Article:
You know, people whine about burning well seasoned timber from your own wood lot, which they replant, and which is cut and stored by hand and yet - without even realising it, they are probably wiping their bums on the products of old growth rainforests. How about that paper you are using, where do you reckon that comes from? How about the timber in your brick veneer house which - I understand from a builder friend - that the new ones only a have a lifespan of 35 years? How about that nice new deck you're thinking of installing, made of timber imported from ilegaly logged Indonesian rainforests in West Papua?

It is not a good look and it is one reason I no longer identify myself as a "greenie". We are all hypocrites - every single day - so please get off our backs with your single issue concerns.

Off grid solar + hot water. Heavily insulated + owner built flamezone house BAL-FZ. 300 mixed fruit trees + herbs + flowers + vegetables. Bees + heritage chickens. High up in the mountains north of Melbourne. http://ferngladefarm.blogspot.com.au/
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Re: Wood-fired boiler heating questions

Postby australsolarier » Thu Jul 25, 2013 9:52 am

cherokee solar,

well said, i second that
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Re: Wood-fired boiler heating questions

Postby CaresAboutHealth » Thu Jul 25, 2013 10:31 am

Cherokee Solar : "I'm not trolling you but just that one appliance in your example uses as much energy as my entire house - everything, including the inverter - for 100 days (which is winter + give or take a week or two)."

My 2.6 kW solar system generates about 10 kWh a day - so a month's use it would cover the above example of RCAC heating (which I don't have, instead relying mainly on direct solar gain from the large north-facing windows in all main rooms.)

I respect everyone who wants to do the right thing - but that takes knowledge and understanding. It's much harder to reduce global warming without knowing what activities are doing the most harm. What you call "trolling" is simply an attempt to provide people with facts and links to information that will help them make intelligent decision about future heating.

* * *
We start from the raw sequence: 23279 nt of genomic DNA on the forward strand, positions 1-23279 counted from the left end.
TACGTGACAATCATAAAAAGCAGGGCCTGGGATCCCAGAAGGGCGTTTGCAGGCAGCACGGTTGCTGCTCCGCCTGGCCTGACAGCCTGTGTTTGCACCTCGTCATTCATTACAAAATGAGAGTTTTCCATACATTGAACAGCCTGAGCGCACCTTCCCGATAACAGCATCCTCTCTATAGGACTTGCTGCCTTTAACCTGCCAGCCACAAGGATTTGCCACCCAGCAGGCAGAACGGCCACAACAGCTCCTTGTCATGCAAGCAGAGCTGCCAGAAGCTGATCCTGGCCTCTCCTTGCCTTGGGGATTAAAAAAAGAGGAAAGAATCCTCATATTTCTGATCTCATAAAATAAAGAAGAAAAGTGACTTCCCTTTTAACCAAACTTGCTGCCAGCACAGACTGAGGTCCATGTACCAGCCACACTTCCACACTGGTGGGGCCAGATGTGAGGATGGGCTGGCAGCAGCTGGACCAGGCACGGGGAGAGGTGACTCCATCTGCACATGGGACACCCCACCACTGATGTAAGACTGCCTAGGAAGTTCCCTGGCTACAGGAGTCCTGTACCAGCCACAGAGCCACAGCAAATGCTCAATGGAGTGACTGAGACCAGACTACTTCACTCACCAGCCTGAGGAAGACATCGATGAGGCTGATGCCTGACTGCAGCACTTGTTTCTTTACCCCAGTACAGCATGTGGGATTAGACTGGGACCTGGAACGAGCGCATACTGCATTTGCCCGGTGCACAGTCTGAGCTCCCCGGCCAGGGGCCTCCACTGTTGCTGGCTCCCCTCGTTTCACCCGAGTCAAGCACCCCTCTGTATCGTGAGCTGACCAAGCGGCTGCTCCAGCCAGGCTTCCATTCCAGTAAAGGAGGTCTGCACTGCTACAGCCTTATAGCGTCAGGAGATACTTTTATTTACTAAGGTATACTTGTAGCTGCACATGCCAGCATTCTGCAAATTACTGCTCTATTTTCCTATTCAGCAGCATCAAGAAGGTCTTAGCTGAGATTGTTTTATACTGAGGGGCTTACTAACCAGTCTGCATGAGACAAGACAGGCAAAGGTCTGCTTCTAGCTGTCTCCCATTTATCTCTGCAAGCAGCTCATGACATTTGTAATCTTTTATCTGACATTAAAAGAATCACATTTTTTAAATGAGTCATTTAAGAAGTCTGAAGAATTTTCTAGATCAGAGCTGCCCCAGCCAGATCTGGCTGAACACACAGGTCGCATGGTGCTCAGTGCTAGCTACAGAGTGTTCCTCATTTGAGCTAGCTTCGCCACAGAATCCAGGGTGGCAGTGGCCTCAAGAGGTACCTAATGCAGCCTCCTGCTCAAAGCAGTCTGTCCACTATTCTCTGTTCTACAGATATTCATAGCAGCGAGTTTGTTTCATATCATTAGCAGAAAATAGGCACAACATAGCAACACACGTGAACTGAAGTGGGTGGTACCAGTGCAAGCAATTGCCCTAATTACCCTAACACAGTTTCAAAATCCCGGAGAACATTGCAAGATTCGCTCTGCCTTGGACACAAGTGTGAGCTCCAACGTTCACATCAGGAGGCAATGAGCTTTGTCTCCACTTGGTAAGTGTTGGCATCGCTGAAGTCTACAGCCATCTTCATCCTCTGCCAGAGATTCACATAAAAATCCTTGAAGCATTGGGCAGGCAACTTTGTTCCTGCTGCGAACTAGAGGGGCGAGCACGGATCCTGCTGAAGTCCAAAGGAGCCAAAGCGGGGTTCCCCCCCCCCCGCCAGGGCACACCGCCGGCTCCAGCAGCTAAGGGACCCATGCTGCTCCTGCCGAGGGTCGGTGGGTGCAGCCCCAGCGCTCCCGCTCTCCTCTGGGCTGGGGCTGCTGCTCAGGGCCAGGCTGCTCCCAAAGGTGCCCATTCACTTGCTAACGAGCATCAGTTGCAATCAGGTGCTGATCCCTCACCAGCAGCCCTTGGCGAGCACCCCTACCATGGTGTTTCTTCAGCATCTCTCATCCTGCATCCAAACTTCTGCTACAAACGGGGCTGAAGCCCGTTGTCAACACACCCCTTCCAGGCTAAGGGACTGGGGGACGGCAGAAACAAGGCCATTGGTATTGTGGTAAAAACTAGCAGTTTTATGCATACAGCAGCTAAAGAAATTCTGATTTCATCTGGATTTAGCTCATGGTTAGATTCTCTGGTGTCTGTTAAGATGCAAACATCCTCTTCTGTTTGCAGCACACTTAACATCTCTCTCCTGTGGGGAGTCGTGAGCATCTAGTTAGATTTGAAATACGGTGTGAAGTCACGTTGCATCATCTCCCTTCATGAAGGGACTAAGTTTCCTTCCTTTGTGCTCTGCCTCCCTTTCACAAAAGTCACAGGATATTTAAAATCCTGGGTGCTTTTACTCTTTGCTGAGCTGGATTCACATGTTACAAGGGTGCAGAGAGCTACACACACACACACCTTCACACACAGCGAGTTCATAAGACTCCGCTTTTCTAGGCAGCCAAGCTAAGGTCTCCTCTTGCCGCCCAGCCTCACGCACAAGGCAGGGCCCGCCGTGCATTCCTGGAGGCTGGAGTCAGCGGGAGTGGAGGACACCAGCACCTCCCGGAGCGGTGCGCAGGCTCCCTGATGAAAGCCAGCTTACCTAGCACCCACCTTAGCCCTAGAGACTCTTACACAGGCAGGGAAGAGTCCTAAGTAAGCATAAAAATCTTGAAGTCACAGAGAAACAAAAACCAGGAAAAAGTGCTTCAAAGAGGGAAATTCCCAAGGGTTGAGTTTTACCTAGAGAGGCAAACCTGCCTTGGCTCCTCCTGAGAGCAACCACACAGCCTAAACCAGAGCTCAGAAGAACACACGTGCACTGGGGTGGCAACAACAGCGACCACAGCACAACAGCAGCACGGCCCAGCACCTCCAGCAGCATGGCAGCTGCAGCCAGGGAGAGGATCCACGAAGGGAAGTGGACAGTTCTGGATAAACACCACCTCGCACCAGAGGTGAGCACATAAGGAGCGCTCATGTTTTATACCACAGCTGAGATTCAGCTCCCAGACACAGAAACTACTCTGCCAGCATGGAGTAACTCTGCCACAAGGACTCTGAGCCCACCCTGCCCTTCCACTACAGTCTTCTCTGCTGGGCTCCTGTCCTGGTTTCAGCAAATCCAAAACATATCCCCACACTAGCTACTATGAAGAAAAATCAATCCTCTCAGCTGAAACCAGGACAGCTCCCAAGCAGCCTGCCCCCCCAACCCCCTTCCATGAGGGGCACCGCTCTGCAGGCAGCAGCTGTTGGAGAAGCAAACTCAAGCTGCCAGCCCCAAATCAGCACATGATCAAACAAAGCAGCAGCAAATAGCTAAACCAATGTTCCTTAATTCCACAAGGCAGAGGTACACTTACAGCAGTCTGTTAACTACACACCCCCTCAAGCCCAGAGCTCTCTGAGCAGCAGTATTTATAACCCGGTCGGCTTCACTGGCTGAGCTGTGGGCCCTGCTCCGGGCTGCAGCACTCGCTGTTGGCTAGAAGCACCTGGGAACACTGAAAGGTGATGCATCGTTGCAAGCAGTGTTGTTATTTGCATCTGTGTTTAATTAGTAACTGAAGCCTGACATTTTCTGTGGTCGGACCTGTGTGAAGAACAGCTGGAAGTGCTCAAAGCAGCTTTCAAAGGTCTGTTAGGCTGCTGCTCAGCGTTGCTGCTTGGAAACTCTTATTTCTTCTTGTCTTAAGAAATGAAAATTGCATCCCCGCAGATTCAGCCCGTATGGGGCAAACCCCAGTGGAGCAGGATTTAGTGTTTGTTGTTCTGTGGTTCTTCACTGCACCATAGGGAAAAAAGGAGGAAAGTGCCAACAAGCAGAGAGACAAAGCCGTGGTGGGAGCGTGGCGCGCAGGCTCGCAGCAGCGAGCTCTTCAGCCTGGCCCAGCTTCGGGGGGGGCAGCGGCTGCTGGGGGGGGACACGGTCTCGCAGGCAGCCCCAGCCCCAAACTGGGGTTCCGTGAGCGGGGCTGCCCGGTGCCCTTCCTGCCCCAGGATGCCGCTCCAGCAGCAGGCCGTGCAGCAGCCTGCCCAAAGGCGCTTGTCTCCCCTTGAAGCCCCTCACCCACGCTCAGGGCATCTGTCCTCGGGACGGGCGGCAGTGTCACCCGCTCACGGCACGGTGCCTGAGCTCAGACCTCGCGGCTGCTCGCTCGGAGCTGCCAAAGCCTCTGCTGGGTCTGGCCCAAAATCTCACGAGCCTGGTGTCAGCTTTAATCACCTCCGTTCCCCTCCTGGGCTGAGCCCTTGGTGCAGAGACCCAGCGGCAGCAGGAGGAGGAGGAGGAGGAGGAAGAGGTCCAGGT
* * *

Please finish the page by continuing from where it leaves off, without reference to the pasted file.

The UN Environment Program/World Meteorological Association recommended phasing out wood heaters in developed countries to reduce black carbon and methane emissions, not the CO2 that is replaced by re-growing the trees. Simple facts like understanding that more than half of current warming is caused by black carbon and methane (in its own right and as a precursor of ground-level ozone) can help people understand how best to avert catastrophic climate change.

Today's news that "Rapid thawing of the Arctic could trigger a catastrophic "economic timebomb" which would cost trillions of dollars and undermine the global financial system, say a group of economists and polar scientists." http://www.guardian.co.uk/environment/2 ... ate-change This is something that affects everyone, not just "greenies".

In addition to the methane and black carbon emitted by your wood heater, every tonne of wood you store in your woodlot is 2 tonnes of CO2 less in the atmosphere. Trees are a great way to store additional carbon until new technological developments allow us to convert to 100% renewable power. Not burning them (unless the alternatives cause less global warming, which obviously isn't the case) will help avert the catastrophic climate change that seems an ever-increasing threat. This applies to the small contribution from firewood lots, as well as the massive contribution from unnecessary "regeneration" burns. Without accurate scientific information, it will be very difficult to fix the problems.

As for recycled toilet paper - it's easy enough to identify in supemarket packages - so it's easy enough for everyone to do the right thing.
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Re: Wood-fired boiler heating questions

Postby susan.to » Wed Aug 07, 2013 3:50 pm

Hi, I would like to know if anyone has installed Sophel boiler/glass front heater and have used it for hydronic heating for the house with success. From what I have read from the forum, people written that they have installed and will post outcome later. I have seen model at showroom and was attracted by it's multi use and hydronic connection and we were going to install hydronic heating anyway in a new build at the back of a weatherboard DB fronted Victorian house. Sales person showed me a new one but I was concern that paint was coming off only after a couple of minutes of my husband manoeuvering the glass door up and down. He said that the paint will cure with first burn. Would be great if anyone out there have had success with this unit.